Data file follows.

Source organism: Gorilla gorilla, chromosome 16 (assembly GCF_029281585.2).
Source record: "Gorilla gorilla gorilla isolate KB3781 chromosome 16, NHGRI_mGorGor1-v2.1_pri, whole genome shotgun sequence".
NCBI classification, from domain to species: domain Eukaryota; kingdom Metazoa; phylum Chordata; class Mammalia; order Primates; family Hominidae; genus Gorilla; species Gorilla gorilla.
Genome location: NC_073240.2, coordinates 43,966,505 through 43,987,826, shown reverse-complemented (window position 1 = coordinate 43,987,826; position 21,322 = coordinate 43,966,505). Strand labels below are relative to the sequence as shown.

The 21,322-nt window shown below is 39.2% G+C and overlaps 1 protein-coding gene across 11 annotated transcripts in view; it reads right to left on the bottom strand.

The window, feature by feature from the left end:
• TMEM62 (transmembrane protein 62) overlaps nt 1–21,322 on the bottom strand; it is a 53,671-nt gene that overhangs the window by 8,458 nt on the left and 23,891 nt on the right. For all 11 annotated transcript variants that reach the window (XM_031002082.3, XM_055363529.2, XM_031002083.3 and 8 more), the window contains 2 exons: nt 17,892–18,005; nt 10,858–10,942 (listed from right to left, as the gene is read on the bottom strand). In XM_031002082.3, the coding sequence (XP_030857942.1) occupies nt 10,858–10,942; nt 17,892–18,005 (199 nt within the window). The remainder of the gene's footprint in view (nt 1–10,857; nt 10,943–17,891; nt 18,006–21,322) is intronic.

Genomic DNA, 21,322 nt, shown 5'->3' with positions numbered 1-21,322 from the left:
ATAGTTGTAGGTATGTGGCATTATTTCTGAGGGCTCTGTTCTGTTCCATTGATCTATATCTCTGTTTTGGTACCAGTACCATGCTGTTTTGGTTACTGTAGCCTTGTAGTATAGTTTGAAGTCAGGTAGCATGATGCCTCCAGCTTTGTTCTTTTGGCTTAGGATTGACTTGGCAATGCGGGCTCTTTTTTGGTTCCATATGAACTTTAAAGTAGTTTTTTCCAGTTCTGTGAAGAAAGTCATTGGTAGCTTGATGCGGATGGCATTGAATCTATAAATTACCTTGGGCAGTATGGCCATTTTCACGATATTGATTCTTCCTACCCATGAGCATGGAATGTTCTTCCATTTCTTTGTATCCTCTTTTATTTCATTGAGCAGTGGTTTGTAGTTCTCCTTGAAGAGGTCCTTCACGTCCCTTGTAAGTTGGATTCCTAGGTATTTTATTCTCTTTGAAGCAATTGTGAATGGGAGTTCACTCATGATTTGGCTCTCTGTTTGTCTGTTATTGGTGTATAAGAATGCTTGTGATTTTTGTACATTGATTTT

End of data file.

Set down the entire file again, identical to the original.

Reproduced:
Source organism: Gorilla gorilla, chromosome 16 (assembly GCF_029281585.2).
Source record: "Gorilla gorilla gorilla isolate KB3781 chromosome 16, NHGRI_mGorGor1-v2.1_pri, whole genome shotgun sequence".
NCBI classification, from domain to species: domain Eukaryota; kingdom Metazoa; phylum Chordata; class Mammalia; order Primates; family Hominidae; genus Gorilla; species Gorilla gorilla.
Genome location: NC_073240.2, coordinates 43,966,505 through 43,987,826, shown reverse-complemented (window position 1 = coordinate 43,987,826; position 21,322 = coordinate 43,966,505). Strand labels below are relative to the sequence as shown.

The 21,322-nt window shown below is 39.2% G+C and overlaps 1 protein-coding gene across 11 annotated transcripts in view; it reads right to left on the bottom strand.

The window, feature by feature from the left end:
• TMEM62 (transmembrane protein 62) overlaps nt 1–21,322 on the bottom strand; it is a 53,671-nt gene that overhangs the window by 8,458 nt on the left and 23,891 nt on the right. For all 11 annotated transcript variants that reach the window (XM_031002082.3, XM_055363529.2, XM_031002083.3 and 8 more), the window contains 2 exons: nt 17,892–18,005; nt 10,858–10,942 (listed from right to left, as the gene is read on the bottom strand). In XM_031002082.3, the coding sequence (XP_030857942.1) occupies nt 10,858–10,942; nt 17,892–18,005 (199 nt within the window). The remainder of the gene's footprint in view (nt 1–10,857; nt 10,943–17,891; nt 18,006–21,322) is intronic.

Genomic DNA, 21,322 nt, shown 5'->3' with positions numbered 1-21,322 from the left:
ATAGTTGTAGGTATGTGGCATTATTTCTGAGGGCTCTGTTCTGTTCCATTGATCTATATCTCTGTTTTGGTACCAGTACCATGCTGTTTTGGTTACTGTAGCCTTGTAGTATAGTTTGAAGTCAGGTAGCATGATGCCTCCAGCTTTGTTCTTTTGGCTTAGGATTGACTTGGCAATGCGGGCTCTTTTTTGGTTCCATATGAACTTTAAAGTAGTTTTTTCCAGTTCTGTGAAGAAAGTCATTGGTAGCTTGATGCGGATGGCATTGAATCTATAAATTACCTTGGGCAGTATGGCCATTTTCACGATATTGATTCTTCCTACCCATGAGCATGGAATGTTCTTCCATTTCTTTGTATCCTCTTTTATTTCATTGAGCAGTGGTTTGTAGTTCTCCTTGAAGAGGTCCTTCACGTCCCTTGTAAGTTGGATTCCTAGGTATTTTATTCTCTTTGAAGCAATTGTGAATGGGAGTTCACTCATGATTTGGCTCTCTGTTTGTCTGTTATTGGTGTATAAGAATGCTTGTGATTTTTGTACATTGATTTT